News

California Residents Confront Results of Wildfires

As firefighters continue to battle blazes in Southern California, many San Diego residents returned to neighborhoods once in the fires' path. Mike O'Sullivan reports from Ramona, outside San Diego, that some people have found their homes destroyed, while others have suffered little or no damage.

It is one of the paradoxes of wildfires. One house can be destroyed while a neighbor's is left standing.

In the last few days, the wildfires have burned down 1,800 homes in California, 80 percent in San Diego.

For families returning from hotels and evacuation centers, the question of whether they would find their home still standing was soon answered.

One family on the outskirts of Ramona sifted through the rubble of their home.

Across the road, the house of Ernie Medina was left untouched, but his barn had burned to the ground.

Medina had stayed on his property as long as he could, defying authorities, but he says he was powerless as flames swept through last Sunday.  He escaped in his truck just in time.

"Embers were bouncing off me about golf ball size," he recalled.  "It was like being in a war, [it] is the only way I can explain it.  They were bouncing off me.  It looked like tracer bullets traveling about two to three feet off the ground."

In the nearby hills, a Mexican immigrant named Fernando escaped the fire with his family, and his house also survived the fire.  But flames destroyed a trailer on his property and a shed behind his house with construction tools.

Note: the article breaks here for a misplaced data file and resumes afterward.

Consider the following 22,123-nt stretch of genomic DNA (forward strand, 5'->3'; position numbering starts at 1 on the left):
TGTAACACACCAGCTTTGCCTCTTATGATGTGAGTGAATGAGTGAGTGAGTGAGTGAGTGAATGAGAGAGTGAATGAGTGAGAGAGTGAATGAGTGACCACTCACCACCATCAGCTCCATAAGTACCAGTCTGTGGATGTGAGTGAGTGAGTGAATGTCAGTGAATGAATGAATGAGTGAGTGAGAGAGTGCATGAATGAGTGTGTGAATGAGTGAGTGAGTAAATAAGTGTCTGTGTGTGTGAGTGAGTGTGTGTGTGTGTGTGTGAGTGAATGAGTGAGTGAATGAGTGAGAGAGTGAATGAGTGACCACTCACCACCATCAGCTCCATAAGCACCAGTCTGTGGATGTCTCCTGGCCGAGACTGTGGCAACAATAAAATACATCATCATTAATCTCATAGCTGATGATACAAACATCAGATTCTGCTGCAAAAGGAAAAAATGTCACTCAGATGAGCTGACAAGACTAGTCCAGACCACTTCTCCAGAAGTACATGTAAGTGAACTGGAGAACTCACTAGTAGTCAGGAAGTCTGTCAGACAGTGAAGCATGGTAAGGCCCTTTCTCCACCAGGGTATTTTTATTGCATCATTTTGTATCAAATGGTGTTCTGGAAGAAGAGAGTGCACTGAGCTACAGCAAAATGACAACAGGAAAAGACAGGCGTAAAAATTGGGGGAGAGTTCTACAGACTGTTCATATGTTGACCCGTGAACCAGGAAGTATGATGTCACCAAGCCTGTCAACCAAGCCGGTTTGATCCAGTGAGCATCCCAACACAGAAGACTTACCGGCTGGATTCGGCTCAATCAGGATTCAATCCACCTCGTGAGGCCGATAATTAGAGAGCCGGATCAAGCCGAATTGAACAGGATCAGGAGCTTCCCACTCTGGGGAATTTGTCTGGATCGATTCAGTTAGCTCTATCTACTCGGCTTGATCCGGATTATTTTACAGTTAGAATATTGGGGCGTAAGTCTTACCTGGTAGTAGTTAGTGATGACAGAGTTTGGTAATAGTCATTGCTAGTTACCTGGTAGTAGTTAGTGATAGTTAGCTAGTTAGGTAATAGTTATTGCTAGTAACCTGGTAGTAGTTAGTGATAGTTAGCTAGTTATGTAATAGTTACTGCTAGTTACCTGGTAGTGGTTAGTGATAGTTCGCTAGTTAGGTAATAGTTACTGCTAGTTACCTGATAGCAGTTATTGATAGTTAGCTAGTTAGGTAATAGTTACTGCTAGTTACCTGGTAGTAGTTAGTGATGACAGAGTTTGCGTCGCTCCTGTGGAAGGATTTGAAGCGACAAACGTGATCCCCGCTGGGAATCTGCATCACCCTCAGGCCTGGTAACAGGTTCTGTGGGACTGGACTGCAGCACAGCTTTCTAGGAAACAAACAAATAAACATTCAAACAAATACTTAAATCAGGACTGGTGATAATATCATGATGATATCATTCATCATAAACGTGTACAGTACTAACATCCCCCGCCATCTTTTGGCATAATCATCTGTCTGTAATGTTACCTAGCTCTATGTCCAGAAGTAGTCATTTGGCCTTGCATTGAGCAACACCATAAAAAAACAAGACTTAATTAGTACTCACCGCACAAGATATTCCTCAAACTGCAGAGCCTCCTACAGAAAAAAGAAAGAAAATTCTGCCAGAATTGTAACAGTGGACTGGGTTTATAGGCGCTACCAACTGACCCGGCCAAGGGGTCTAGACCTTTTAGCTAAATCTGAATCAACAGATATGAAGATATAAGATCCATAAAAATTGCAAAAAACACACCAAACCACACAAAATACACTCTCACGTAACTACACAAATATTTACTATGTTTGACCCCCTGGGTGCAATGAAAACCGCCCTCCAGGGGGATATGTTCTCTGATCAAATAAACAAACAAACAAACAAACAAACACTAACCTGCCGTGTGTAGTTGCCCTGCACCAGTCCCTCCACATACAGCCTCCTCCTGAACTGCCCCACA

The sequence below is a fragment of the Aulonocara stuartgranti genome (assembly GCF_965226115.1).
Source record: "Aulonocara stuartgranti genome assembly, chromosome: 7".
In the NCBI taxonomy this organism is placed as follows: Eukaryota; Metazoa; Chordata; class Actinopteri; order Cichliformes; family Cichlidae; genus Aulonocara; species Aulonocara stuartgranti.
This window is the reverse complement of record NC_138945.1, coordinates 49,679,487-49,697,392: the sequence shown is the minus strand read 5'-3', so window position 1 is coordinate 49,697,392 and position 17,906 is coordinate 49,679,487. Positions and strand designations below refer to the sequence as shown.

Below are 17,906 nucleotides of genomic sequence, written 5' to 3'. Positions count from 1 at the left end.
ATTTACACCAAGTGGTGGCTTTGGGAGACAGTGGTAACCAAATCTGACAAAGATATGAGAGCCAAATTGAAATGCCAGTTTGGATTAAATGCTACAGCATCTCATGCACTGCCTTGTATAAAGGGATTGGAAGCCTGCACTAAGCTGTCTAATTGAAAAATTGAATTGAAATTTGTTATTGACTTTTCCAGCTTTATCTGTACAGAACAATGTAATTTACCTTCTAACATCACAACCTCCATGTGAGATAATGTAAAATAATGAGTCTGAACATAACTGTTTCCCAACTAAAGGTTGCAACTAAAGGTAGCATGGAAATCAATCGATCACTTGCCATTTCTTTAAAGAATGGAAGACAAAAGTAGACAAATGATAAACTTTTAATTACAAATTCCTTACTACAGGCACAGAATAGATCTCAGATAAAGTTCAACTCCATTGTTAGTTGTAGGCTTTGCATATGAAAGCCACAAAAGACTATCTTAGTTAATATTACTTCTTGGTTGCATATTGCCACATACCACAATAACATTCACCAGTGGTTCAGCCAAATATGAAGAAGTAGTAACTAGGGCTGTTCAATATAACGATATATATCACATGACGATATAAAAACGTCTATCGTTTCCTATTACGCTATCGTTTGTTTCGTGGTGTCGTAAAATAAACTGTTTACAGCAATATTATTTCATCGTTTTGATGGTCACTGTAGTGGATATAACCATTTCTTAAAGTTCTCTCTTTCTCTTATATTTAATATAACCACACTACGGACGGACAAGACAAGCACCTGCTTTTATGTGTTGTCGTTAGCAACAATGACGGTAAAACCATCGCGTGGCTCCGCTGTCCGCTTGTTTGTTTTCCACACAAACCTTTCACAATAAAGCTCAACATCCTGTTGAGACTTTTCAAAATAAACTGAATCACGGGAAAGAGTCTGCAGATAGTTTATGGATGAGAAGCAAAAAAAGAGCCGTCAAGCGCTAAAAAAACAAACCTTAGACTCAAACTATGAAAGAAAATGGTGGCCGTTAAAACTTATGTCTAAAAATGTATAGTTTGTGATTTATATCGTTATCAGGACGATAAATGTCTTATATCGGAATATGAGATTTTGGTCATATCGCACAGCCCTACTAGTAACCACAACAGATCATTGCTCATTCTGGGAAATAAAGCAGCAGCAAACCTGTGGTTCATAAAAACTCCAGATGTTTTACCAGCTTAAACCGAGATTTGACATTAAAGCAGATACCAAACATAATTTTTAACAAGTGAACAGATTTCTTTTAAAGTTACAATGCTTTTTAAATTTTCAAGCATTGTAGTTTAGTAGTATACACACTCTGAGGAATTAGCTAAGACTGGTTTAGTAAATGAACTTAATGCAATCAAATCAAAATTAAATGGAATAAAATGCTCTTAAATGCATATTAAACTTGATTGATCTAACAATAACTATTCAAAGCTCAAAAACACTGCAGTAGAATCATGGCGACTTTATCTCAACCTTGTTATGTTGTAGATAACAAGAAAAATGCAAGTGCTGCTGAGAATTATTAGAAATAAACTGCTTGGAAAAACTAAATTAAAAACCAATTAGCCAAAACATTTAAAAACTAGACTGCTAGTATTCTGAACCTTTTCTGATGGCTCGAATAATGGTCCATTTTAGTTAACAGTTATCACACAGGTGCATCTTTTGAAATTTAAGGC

He says he lost $8,000 in equipment.

Amid the burned out-trees on the other side of town, farmer George Schnurer is thankful his home is standing.

"The fire got very, very close to the house," he said.  "And through the efforts of the firefighters, they saved the houses, which I'm very grateful for."

On Friday, firefighters including Don Stasiowski got a welcome break, and expressions of gratitude, after days of non-stop efforts.

"In those first early days, hours, you don't have much of a choice, because they don't have enough people down here yet, so you just have to keep working, and rest when you can, and just work," he noted.

Also Friday, the community clinic was ready to reopen to help residents deal with breathing problems and other illnesses caused or worsened by the blazes.

Utility workers were getting electric power, water, and telephones working again.

Ramona resident Ron Newman says he has always been skeptical about officials in government, but is impressed with their response to this disaster.

"The whole system in general worked," he said.  "And, sure, there are going to be glitches, and we're going to go back and see what we could have done better, but that's what a good, smart society does is learn from their mistakes.  And I'm telling you, I didn't see hardly any in this one."

But residents here in Ramona say it may take some time to get life back to normal.

This forum has been closed.
Comments
     
There are no comments in this forum. Be first and add one

Featured Videos

Your JavaScript is turned off or you have an old version of Adobe's Flash Player. Get the latest Flash player.
Russia Accused of Abusing Interpol to Pursue Opponentsi
X
Henry Ridgwell
July 28, 2015 9:53 PM